(595h) Dynamics of Monolayer Collapse and Folding
When subjected to a large compression, a two-dimensional thin film collapses. To date, several collapse mechanisms are known for lipid monolayers: fracture, solubilization, and folds. We present a novel method that enables us to distinguish “folds” from other mechanisms and, furthermore, quantify folds. We simply measure fluctuations of the surface tension when the collapse occurs, and compute the mean squared fluctuation, which provides various properties of folds (e.g. a size and time that folds remain). We validate this technique using mixed lipid monolayers of DPPC and POPG, which exhibit the different mechanisms of collapses by varying POPG fraction. Moreover, visualization of such monolayers with the measurements reveals that formation of folds occurs randomly, and depends strongly on compression rates and a composition of POPG, showing that collapse is governed by a kinetic, rather than an equilibrium process.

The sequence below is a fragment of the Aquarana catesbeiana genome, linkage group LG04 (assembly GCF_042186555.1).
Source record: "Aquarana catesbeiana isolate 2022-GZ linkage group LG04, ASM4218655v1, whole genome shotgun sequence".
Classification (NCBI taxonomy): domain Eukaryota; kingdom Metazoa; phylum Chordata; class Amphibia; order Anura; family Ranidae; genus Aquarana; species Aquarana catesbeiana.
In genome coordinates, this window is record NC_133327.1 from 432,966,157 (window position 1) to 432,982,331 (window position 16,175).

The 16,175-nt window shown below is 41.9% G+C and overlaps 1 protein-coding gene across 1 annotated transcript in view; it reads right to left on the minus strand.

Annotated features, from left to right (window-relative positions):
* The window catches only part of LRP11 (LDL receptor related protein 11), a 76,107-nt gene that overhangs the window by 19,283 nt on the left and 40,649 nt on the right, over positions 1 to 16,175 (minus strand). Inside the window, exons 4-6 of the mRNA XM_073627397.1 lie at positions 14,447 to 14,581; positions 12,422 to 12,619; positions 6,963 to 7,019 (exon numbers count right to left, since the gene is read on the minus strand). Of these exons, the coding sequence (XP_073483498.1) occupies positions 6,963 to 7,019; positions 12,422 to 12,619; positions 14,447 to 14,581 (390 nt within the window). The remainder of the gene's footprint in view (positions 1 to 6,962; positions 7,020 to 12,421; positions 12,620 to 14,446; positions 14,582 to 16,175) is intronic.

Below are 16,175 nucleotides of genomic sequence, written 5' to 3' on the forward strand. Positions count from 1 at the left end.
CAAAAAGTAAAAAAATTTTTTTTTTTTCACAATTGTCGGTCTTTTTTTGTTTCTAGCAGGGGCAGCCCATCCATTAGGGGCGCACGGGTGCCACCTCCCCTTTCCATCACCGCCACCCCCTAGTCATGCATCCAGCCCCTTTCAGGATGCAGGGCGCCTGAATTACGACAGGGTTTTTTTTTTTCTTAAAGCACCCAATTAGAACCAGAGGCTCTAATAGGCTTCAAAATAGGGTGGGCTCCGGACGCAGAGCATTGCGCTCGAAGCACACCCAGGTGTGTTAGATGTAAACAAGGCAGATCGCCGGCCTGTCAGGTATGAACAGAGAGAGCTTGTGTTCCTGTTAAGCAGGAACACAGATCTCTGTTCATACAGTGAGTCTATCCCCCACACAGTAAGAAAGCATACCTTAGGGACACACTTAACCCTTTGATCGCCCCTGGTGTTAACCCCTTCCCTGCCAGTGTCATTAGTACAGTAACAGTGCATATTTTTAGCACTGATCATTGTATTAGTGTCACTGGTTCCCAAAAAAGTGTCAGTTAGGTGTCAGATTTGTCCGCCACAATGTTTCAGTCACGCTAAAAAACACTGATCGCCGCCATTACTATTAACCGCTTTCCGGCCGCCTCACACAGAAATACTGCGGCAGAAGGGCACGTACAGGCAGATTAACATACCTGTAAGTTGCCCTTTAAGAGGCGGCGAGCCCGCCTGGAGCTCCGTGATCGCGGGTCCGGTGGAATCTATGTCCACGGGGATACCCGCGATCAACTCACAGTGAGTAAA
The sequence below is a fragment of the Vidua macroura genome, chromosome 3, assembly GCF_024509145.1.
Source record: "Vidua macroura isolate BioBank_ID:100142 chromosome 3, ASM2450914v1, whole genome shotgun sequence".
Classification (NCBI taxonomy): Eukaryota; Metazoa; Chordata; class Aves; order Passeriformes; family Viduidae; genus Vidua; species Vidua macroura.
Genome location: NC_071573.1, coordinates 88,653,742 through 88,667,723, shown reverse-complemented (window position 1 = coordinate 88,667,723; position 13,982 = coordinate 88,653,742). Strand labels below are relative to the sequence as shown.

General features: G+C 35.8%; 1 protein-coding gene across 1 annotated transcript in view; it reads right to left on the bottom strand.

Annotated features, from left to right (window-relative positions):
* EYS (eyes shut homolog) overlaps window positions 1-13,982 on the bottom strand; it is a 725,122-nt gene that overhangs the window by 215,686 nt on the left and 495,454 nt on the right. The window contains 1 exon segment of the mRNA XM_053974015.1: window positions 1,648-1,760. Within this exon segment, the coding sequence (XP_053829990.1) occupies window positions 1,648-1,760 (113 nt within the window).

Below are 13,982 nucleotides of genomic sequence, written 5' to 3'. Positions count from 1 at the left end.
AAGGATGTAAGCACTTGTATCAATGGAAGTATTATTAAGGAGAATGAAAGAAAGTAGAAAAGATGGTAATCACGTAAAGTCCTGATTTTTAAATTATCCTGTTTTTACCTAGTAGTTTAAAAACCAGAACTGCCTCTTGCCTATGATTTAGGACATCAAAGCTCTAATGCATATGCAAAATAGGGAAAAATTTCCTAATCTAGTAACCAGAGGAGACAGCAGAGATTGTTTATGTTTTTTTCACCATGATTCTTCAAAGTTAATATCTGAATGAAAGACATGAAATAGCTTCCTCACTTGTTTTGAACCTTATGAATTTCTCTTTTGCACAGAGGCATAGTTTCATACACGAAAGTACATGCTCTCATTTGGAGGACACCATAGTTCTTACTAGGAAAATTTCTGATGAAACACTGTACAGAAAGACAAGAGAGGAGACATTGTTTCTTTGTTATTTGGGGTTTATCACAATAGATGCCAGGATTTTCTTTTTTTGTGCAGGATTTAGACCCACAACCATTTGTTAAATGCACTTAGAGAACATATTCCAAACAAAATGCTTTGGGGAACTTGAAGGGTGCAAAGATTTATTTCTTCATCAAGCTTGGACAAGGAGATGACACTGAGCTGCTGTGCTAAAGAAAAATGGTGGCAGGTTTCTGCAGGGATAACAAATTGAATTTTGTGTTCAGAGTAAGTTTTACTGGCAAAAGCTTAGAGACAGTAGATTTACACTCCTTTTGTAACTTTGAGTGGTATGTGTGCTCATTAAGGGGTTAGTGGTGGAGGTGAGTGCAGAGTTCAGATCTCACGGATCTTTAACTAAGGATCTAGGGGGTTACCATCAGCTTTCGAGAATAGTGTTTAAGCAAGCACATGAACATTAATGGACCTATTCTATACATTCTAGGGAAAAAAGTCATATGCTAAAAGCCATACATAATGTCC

By understanding the nature of monolayer collapse, we can begin to design optimized replacement lung surfactants for the treatment of neonatal respiratory distress syndrome (nRDS). Monolayer collapse determines the minimum surface tension at an air-water interface, which must be 10 mN/m for an effective lung surfactant. We expect that the various lipid and protein components of lung surfactant act to modify the kinetics of collapse by modifying the activation energy of the kinetic process of monolayer folding. We also know that saturated dipalmitoylphosphatidylcholine (DPPC) is necessary for a low surface tension monolayer; we also know that DPPC adsorbs slowly to the interface without assistance from the other lipid and protein species of lung surfactant. By studying the relationship between the fluctuations and the chemical composition of the surfactant, we hope to determine the roles of the various components of lung surfactant on our way to creating an entirely synthetic lung surfactant for treatment of nRDS.